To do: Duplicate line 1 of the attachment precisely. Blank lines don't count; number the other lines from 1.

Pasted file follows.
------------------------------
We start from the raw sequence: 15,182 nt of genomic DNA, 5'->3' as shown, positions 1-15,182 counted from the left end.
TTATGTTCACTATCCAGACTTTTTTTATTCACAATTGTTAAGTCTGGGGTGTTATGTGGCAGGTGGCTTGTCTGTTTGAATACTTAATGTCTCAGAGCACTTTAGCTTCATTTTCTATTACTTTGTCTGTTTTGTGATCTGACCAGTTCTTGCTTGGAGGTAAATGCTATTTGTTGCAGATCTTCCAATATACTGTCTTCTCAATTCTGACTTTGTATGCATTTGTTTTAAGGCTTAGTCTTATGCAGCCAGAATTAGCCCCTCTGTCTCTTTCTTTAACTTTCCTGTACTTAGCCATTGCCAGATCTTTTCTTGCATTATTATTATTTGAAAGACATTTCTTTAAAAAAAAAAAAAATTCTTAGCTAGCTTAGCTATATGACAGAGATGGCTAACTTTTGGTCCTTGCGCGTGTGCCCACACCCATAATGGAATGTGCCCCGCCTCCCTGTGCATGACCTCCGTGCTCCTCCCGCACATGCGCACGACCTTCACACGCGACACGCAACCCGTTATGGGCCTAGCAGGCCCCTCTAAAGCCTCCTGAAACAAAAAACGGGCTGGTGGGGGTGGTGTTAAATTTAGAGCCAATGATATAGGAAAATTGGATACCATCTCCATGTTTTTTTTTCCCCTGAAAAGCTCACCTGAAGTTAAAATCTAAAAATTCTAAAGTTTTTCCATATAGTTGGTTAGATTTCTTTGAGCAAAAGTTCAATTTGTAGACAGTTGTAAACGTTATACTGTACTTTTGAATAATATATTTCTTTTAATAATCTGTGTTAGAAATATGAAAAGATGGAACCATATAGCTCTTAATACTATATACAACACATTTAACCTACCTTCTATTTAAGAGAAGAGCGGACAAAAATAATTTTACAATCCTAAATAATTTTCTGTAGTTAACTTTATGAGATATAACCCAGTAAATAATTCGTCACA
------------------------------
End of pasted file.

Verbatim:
We start from the raw sequence: 15,182 nt of genomic DNA, 5'->3' as shown, positions 1-15,182 counted from the left end.